real feel for what your diamond will look like when it’s on your finger. Unless
you plan to attach a pocket-light to your finger, your stone will not always
look as it does in the typical jeweler lighting.

4. More facets on a diamond mean more sparkle.

FALSE. More facets on a diamond just mean more facets!
Many companies have been cutting stones with more facets, and they tout those
as better than the typical 57/58 faceted stone. That is not necessarily true.
In the end, if your eye appreciates the look of the extra facets more than a
regular diamond–then that may be the stone for you. But it’s important to be
educated about the extra facets and why they were placed there in the first
place. People have noted that extra facet diamonds don’t look like a ‘real
diamond’, but that may just be a perception. The question I would ask yourself
if considering a diamond with more facets is: why was this diamond cut with
more facets when an experienced cutter could have cut a 57/58 diamond with
excellent proportions and achieve the same look if not better? In the end only
you can determine if an extra-faceted stone is right for you–but be sure that
you know that you can get a 57/58 diamond that was excellently cut and have it
look the same if not better than the branded, expensive extra-faceted stone.

5. Hearts and Arrows on a diamond mean excellent symmetry in the stone.

TRUE. Hearts and Arrows (H&A) represent excellent
symmetry, but nothing in diamonds is perfect. There is no ‘industry standard’
when it comes to H&A stones, many people don’t realize that anyone can call a
stone H&A, put a label on it and sell it for more. What you should be looking
for in an H&A stone are the H&A images to be very crisp and the H&A to be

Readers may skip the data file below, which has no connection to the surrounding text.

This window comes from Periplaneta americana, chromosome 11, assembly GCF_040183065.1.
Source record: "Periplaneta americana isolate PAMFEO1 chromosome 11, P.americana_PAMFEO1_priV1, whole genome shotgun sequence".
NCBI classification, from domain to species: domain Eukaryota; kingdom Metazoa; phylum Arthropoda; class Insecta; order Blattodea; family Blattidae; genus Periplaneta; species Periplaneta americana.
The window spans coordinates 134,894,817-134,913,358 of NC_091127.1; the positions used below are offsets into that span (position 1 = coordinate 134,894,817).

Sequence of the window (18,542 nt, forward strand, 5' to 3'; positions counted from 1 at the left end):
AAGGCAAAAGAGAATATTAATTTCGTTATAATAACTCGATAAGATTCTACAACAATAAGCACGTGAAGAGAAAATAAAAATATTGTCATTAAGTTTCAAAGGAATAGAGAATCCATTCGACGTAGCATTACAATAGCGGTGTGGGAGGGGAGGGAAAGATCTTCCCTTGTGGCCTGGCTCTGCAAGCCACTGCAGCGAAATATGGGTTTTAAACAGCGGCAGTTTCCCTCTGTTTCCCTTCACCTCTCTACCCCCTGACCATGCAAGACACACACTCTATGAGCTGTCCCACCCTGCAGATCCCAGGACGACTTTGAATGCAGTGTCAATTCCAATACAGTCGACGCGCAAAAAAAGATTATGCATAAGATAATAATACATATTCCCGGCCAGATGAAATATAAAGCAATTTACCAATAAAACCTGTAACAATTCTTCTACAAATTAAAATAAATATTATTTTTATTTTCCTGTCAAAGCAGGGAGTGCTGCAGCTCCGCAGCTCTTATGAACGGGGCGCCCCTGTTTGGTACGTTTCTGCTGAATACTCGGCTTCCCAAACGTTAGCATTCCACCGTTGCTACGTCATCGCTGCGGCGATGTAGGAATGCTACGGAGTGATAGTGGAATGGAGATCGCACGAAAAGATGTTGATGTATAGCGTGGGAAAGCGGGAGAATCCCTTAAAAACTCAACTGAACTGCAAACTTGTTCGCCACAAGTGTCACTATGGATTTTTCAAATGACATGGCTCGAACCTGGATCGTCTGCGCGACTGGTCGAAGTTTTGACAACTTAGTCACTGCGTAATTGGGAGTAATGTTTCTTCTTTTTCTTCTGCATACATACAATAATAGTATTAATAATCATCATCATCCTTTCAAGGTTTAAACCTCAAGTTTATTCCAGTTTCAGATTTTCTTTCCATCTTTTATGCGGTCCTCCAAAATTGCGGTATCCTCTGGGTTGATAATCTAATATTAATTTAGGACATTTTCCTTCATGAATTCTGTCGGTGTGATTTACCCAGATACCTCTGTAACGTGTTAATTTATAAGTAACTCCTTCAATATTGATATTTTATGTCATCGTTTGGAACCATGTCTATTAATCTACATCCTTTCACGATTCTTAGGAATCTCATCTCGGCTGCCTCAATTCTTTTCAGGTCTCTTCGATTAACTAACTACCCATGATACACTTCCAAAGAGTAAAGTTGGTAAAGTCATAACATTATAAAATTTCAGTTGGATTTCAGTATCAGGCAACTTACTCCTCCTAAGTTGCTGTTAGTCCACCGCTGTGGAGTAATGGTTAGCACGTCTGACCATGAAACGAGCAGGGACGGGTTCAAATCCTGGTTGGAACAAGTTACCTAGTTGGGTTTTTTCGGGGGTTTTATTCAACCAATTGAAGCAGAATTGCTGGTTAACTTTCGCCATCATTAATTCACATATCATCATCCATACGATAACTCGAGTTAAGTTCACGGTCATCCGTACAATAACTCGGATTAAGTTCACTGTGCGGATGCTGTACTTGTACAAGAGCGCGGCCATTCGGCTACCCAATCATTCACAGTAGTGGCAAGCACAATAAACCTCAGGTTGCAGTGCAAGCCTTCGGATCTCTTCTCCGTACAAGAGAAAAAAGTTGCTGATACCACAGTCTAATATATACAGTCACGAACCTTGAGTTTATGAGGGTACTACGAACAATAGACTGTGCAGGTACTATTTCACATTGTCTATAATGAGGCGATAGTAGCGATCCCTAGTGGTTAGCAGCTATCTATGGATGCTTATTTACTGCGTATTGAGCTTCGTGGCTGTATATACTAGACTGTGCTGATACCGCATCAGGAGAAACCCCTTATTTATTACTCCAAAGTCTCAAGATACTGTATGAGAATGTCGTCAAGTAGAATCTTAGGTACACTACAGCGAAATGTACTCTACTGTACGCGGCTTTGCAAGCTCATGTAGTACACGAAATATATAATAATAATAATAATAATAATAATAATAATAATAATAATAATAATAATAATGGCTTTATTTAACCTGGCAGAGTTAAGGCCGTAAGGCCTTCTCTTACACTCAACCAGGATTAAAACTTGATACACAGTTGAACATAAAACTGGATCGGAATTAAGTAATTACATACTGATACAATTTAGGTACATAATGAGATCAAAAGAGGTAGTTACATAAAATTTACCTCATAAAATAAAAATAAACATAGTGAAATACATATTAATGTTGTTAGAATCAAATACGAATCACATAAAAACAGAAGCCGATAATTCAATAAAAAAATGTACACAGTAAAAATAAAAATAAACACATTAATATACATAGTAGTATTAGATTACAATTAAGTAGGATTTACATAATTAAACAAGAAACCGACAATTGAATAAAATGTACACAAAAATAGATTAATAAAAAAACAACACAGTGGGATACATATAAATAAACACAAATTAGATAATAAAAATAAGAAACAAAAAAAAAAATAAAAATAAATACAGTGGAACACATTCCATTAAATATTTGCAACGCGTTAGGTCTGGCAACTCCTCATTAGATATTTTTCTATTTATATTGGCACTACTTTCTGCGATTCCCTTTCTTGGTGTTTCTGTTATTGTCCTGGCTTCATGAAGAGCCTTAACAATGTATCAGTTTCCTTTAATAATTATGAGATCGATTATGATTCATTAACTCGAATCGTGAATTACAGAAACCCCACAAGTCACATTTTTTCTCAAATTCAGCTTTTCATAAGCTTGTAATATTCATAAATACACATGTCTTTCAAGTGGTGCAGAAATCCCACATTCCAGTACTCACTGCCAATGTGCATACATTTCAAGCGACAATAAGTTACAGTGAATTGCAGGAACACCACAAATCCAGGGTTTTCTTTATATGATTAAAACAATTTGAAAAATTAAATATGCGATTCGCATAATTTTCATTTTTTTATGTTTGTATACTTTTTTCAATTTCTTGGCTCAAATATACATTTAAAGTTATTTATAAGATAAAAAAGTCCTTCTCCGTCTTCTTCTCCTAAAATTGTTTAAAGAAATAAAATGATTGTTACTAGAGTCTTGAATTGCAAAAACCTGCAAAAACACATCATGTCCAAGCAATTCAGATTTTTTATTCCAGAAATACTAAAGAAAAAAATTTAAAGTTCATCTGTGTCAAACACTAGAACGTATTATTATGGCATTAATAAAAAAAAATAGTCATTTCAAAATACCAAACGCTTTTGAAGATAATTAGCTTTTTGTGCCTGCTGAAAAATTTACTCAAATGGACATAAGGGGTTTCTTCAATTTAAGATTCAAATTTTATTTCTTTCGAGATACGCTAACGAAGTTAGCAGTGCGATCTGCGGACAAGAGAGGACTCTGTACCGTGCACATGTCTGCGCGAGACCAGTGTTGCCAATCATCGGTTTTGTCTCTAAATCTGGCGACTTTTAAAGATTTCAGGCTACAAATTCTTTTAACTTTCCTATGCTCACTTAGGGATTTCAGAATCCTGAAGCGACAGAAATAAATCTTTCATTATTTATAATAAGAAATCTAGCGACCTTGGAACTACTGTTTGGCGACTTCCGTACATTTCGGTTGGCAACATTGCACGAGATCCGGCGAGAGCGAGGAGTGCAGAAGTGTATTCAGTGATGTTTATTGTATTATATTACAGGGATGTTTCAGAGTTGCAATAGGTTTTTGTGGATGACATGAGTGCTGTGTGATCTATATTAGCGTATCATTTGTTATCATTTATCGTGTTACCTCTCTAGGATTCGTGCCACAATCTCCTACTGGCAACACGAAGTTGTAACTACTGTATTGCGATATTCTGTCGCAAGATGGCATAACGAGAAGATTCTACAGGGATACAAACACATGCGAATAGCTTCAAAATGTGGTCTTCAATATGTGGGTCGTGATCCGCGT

aligned without broken arrow heads or sloppy hearts. See below for a few images
of H&A that are excellent vs those that are mediocre. One important thing to
note is that almost any stone will exhibit some sight of Hearts and
Arrows–even a non-well-cut stone. That is just the nature of a round brilliant
cut. However, you are looking for excellence in those H&A images in order to be
able to determine if the H&A branding is well-deserved. Be sure to not pay the
markup for a sloppy H&A stone, you could most likely get an excellently cut H&A
with that same money if you continue to look.

6. An AGS0 grade means that the diamond is an ‘ideal’ cut.

FALSE. An AGS0 grade means that the diamond scored
‘Ideal’ for Proportions, Polish & Symmetry. The AGS0 is a well intentioned
attempt to help establish cut quality. However, not all are great stones. The
tolerances used by the AGS are not as tight as those in the AGA (the first US
diamond certificate with a cut grade) or other cut grading tools like
HCA
. AGS graded diamonds tend to be a little more expensive but are a
good place to start. Be sure to take the numbers from the cert and run them
through HCA; that way you will avoid most of the
stones that do not perform as well with ideal-scope
and brilliancescopes etc. There are some very nice looking diamonds, with
unusual proportion combinations, that rate as low as AGS7. The GIA cut study
survey has had favorable responses to diamonds rated as low as AGS10.

7. SI clarity does not guarantee that the stone will be eye-clean.

TRUE. An SI clarity does not guarantee anything.
Each lab will determine it’s own level of comforability with clarity grades. A
GIA SI may not be the same as an EGL Israel SI. Also, grading is done from the
top down, not from the sides or the bottom. Therefore, there may be an SI stone
that has inclusions visible from the sides or from the bottom, but not from the
top. That stone would be deserving of the SI grade, in that instance. If
considering an SI stone for the purposes of maximizing your budget, confirm
with your jeweler or vendor that the stone is eye-clean and if you are viewing
the stone in person–confirm this yourself. The SI grade is a great way to get
a slightly larger stone for less money as long as there are no inclusions
visible to your naked eye. It’s also important to note the types of inclusions
visible in an SI grading. There may be wispy white inclusions that are only
visible at certain angles of the stone, these may be acceptable to you.
However, others may not like the appearance of black carbon inclusions, no
matter how small, these tend to appear as specs of dirt in the stone.

8. An IF or FL clarity grading means that the diamond has perfect
clarity.

FALSE. No diamond has perfect clarity, it’s not the
nature of a diamond to be absolutely perfect. IF or FL means only that there
are no visible inclusions under 10x magnification. Bump that magnification up
to 40x or 60x and you may very well see some small imperfections in the stone.
However, all grading is done at 10x magnification, an important thing ot
remember when thinking about clarity grading. Clarity grading can affect the